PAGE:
[maemo-users] 4.2007.38-2 available

From: Marius Vollmer marius.vollmer at nokia.com
Date: Wed Oct 3 13:14:48 EEST 2007
"ext Michael Wiktowy" <michael.wiktowy at gmail.com> writes:

> This conversation has been had many times in the past and Nokia has
> resisted it since it complicates updates in a huge way. It is a fact
> that it is more difficult to do this on a resource constrained system
> like the Internet Tablets than on a regular desktop.

The difficulties are not with the resources on the device, but more in
actually producing packages that are updateable without bricking the

Even that is not very difficult, it just hasn't been tried in any
serious way for a long time, which means that millions of small
surprising details will likely pop up.  Or maybe not.

We needed to start doing it and to start learning the lessons.  It's
happening, maybe not as publically as one might wish, but it's

> However, I think people's perceptions that Nokia not offering this
> functionality in the first place is an outrage against Nature are
> born from their mistaken belief that the Internet Tablets are just a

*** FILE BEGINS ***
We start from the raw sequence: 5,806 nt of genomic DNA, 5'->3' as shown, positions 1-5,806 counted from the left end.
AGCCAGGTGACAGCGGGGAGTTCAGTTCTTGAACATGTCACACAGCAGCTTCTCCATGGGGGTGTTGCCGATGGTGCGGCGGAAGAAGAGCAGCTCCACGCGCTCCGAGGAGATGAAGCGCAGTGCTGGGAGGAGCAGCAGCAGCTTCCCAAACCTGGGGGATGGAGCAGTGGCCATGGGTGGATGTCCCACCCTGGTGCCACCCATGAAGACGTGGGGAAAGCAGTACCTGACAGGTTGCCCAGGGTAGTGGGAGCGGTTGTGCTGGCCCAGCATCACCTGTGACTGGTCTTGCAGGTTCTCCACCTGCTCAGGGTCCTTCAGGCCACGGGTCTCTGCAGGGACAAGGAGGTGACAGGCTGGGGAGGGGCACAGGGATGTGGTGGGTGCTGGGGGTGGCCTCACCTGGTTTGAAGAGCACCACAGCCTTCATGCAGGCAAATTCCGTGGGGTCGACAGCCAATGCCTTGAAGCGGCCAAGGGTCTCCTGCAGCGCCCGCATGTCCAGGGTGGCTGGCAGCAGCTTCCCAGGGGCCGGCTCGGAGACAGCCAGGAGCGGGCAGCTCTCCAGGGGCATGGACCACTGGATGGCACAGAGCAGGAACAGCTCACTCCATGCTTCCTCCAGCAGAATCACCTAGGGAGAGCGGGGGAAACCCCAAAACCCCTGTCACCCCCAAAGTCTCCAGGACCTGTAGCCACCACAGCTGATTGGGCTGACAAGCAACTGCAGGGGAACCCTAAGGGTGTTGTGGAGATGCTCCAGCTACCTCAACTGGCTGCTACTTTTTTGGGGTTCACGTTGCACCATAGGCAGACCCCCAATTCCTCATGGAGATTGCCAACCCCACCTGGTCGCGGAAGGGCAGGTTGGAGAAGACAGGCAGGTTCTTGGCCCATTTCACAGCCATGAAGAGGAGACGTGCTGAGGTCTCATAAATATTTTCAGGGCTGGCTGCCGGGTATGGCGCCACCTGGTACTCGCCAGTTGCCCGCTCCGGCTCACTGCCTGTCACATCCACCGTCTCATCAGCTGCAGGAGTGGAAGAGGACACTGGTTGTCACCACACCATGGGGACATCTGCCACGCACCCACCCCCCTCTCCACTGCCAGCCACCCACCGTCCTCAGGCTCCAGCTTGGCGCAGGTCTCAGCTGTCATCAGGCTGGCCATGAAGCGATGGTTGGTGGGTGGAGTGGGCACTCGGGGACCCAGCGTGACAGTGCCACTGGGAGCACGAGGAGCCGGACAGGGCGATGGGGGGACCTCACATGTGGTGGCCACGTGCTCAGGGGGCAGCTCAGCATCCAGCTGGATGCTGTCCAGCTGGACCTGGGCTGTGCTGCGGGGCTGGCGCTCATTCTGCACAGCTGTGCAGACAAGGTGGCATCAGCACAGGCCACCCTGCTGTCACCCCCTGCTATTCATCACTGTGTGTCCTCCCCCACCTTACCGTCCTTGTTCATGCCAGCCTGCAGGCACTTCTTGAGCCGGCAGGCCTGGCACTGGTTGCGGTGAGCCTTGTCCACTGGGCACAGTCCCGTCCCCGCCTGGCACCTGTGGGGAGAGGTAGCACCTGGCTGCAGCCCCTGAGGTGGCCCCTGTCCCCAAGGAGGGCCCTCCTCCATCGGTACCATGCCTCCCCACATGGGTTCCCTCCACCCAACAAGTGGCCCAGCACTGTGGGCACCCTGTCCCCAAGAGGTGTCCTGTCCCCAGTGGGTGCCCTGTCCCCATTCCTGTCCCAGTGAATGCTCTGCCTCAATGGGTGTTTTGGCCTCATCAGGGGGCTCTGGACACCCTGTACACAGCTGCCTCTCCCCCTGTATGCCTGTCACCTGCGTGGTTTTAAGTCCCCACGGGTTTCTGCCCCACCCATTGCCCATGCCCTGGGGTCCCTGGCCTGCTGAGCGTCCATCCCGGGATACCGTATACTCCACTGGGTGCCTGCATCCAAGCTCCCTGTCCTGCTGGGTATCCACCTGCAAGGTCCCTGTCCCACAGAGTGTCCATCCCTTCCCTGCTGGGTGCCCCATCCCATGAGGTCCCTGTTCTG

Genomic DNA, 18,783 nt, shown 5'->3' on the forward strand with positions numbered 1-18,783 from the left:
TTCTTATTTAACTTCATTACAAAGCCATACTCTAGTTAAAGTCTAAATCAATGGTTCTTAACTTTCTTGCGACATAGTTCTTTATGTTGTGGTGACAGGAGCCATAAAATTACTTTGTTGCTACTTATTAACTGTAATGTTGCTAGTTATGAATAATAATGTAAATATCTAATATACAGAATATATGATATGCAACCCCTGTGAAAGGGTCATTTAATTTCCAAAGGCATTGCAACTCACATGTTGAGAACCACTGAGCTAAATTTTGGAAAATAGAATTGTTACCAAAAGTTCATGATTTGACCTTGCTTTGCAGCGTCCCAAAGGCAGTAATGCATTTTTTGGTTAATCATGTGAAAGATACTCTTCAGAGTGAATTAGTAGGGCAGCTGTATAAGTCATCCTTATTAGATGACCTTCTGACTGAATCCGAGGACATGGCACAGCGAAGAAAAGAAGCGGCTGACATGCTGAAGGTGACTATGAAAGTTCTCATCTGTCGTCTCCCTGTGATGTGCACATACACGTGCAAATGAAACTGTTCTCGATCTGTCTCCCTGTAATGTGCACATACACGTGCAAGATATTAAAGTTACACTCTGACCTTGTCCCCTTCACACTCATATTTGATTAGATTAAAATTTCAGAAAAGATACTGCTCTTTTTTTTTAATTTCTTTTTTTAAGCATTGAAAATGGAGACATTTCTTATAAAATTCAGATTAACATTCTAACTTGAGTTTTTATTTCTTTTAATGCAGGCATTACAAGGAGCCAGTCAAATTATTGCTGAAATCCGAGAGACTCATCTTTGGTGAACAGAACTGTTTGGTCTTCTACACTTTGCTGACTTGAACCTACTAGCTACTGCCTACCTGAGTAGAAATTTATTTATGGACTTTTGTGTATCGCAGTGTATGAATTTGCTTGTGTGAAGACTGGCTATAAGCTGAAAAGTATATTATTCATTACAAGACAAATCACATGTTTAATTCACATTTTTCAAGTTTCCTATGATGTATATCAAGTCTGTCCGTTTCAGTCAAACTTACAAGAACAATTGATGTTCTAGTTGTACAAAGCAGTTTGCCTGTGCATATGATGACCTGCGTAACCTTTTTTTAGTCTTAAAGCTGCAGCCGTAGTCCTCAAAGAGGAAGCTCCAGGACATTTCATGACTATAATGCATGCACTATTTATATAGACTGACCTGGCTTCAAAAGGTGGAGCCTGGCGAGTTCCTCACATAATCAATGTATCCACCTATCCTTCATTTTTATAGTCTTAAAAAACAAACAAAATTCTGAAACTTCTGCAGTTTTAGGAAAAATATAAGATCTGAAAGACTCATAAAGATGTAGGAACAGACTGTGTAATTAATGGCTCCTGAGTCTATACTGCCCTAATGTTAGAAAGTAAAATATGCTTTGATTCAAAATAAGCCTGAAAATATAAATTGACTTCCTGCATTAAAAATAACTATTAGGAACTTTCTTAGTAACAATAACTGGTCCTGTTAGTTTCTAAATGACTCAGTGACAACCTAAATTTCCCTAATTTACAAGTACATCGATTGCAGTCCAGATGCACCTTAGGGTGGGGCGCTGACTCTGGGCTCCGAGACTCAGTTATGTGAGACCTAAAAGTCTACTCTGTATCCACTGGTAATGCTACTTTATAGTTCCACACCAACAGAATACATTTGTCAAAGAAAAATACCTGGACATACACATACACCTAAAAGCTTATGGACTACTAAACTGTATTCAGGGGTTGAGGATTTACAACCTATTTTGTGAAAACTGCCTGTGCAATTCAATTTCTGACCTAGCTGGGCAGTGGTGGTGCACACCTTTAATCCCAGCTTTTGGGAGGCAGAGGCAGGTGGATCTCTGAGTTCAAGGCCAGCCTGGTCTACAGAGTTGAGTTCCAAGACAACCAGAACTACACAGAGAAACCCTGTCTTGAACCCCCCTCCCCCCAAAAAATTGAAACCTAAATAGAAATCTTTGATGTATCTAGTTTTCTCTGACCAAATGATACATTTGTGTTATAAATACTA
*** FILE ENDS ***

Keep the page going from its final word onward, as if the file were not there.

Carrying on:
> small desktop machine and have the same constraints and should
> behave the same way.

They are under the hood.  That's the point.  They are not geared
towards the same tasks and will behave differently on the surface, but
below the surface, they are (could be) your regular GNU/Linux
distribution without much problems.  We need to strip down Gnome and
the browser, etc, but not really the base OS.  Without knowing the
details, I would say for example that there is no point to remove
Perl.  Perl is part of a Unixy system now, and removing it means
breaking backwards compatibility.

Likewise we can easily afford Debian style package management.  The
one serious constraint we might run into is that there is not enough
storage space to carry out an update of the whole OS.  But even that
should not be that serious happen since even on the tablets, the OS
itself is almost always small compared to the available storage (100
to 150 MiB compared to a couple of GiBs).

> Reality is that they are much closer to the resource constrains of a
> cell phone [...]

I don't know enough about cell phones, but I would expect cell phones
to vary in their resources constraints enough to make this comparison

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